Yale Cancer Center study validates combination therapy for aggressive endometrial cancer

Yale Cancer Center (YCC) scientists have found that combining the targeted drug trastuzumab with chemotherapy significantly improves survival rates for women with a rare, aggressive form of endometrial cancer. These results may help to change the standard of care worldwide for the disease. The findings are published today in the journal Clinical Cancer Research.

“The randomized, multi-institutional phase 2 trial studied 58 women with uterine serous carcinoma (USC) whose tumors expressed high levels of the HER2 protein, which is known to drive several forms of cancer in women,” said Alessandro Santin, M.D., professor of gynecology, obstetrics & reproductive sciences, Leader of the Disease Aligned Research Team of the Gynecologic Oncology Program at Smilow Cancer Hospital and YCC, and senior author of the study. After surgery, women were either given a standard chemotherapy regimen of carboplatin and paclitaxel, or the same combination chemotherapy regimen followed by trastuzumab. Trastuzumab targets HER2, a surface receptor, and has long improved outcomes for women whose breast cancers display high levels of HER2 expression.

The combination therapy with trastuzumab was particularly effective among 41 women with advanced stage 3 and stage 4 USC receiving their first treatment for the disease. Average progression-free survival (PFS) doubled from about 9 months in the control arm to 18 months in women given the treatment, “which is unprecedented for this cancer,” Santin said.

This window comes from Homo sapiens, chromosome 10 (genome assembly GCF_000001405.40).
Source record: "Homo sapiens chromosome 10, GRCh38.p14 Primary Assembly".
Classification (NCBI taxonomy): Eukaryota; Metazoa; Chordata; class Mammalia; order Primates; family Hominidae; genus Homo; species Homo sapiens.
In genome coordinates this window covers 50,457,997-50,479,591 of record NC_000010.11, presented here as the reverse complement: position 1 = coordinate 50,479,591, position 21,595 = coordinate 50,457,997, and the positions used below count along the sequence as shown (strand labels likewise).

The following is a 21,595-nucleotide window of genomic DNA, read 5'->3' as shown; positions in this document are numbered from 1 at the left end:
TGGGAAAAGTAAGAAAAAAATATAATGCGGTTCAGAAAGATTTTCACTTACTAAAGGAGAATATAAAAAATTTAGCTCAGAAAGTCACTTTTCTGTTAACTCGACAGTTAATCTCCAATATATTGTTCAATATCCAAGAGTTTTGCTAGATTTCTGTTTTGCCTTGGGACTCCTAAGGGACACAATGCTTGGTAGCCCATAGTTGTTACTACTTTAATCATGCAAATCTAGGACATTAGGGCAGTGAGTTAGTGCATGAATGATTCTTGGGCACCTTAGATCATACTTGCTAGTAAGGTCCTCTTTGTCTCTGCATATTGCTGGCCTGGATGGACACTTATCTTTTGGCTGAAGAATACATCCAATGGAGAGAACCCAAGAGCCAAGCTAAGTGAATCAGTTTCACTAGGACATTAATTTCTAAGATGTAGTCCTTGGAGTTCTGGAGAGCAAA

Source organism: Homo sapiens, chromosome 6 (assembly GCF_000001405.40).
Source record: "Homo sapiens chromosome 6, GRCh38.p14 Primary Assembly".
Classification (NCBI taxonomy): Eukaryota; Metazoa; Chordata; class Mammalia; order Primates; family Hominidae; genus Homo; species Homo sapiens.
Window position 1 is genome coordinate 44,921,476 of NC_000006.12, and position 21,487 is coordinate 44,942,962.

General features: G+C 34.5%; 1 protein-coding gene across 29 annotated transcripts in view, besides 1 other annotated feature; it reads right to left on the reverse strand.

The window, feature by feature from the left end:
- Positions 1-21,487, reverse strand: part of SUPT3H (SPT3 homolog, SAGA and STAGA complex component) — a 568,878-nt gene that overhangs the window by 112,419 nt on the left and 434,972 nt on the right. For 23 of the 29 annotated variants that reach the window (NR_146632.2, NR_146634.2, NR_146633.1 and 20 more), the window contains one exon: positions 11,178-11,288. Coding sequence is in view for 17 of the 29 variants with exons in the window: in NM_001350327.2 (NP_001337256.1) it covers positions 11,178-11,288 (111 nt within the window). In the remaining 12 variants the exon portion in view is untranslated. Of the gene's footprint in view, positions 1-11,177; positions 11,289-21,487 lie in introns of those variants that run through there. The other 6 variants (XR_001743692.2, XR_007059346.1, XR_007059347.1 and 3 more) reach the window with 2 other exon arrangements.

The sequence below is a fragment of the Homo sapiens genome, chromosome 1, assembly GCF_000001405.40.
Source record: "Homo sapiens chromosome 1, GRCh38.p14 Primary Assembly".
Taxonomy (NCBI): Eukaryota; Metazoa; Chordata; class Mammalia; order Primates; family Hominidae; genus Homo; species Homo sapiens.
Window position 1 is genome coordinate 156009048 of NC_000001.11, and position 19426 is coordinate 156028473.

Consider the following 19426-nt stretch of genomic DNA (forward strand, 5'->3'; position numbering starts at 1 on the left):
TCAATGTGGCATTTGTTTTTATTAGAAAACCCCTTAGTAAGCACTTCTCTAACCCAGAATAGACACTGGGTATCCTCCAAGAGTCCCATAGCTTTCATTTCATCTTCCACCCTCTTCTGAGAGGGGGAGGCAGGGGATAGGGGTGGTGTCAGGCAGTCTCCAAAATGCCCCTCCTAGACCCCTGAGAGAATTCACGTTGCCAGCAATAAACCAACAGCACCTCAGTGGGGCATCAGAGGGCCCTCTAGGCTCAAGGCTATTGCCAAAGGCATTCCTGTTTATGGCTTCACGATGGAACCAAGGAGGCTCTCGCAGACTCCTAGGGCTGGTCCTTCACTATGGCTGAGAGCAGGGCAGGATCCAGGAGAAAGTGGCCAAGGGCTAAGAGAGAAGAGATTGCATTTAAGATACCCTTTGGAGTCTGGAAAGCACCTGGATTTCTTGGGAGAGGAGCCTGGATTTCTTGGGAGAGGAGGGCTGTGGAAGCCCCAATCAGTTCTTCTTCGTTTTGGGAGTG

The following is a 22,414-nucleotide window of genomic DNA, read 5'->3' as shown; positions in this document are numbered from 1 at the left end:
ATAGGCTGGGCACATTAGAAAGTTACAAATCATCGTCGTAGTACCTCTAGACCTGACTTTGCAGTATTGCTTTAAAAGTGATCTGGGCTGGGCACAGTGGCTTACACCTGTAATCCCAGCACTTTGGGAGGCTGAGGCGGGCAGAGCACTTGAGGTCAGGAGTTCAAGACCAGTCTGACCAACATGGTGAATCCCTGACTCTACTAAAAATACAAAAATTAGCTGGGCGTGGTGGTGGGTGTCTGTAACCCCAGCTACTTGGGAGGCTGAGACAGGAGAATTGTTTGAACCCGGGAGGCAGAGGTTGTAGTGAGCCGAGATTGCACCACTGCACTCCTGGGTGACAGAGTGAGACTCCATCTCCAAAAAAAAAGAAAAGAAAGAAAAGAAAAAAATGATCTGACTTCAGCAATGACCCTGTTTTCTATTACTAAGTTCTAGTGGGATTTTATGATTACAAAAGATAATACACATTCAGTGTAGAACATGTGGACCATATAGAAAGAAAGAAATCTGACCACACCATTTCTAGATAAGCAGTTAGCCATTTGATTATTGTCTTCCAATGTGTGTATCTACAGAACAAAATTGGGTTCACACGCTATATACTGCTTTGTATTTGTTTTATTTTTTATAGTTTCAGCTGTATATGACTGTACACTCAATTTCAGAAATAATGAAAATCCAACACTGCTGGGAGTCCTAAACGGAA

“Importantly, the trial showed no difference in toxicity between the two groups,” said Santin. “Trastuzumab is a humanized antibody, a natural product of our bodies, and it is extremely well tolerated.”

Each year, more than 65,650 women in the United States are diagnosed with endometrial cancer, and over 12,590 die of the disease. “As this country’s population ages and obesity rates climb, these numbers are likely to double in the next decade,” said Santin. “USC accounts for only three to ten percent of all these cases of endometrial cancer, but it kills over 40% of the patients because it’s so aggressive,” he added.

Among the 17 women in the study where USC recurred, the combination treatment prolonged the disease-free interval but did not significantly improve survival when compared to the standard chemotherapy regimen. “These are patients who return with large amounts of metastatic cancer,” Santin said. “Most likely their tumor burden is so high and heterogenous that the tumor becomes resistant also to trastuzumab.”

In 2018, after examining preliminary data on the phase 2 trial, the National Comprehensive Cancer Network (NCCN) adopted the chemotherapy/trastuzumab combination for new treatment of women with HER2-positive USC as a guideline for treatment. NCCN is widely recognized by both clinicians and payers as the U.S. standard-setting body for oncology clinical guidelines. “With those NCCN guidelines, everybody started using it,” Santin said. Now that the final results for the trial are published, he expects much broader worldwide adoption of the combination.


Amanda Fader, M.D., was first author on the paper. Yale’s Natalia Buza, M.D., Pei Hui, M.D., Ph.D., Osama Abdelghany, Stefania Bellone, Ph.D., Masoud Azodi, M.D., Elena Ratner, M.D., Dan-Arin Silasi, M.D., and Peter Schwartz, M.D., contributed to the study.

Roche’s Genentech subsidiary provided funding for the research.



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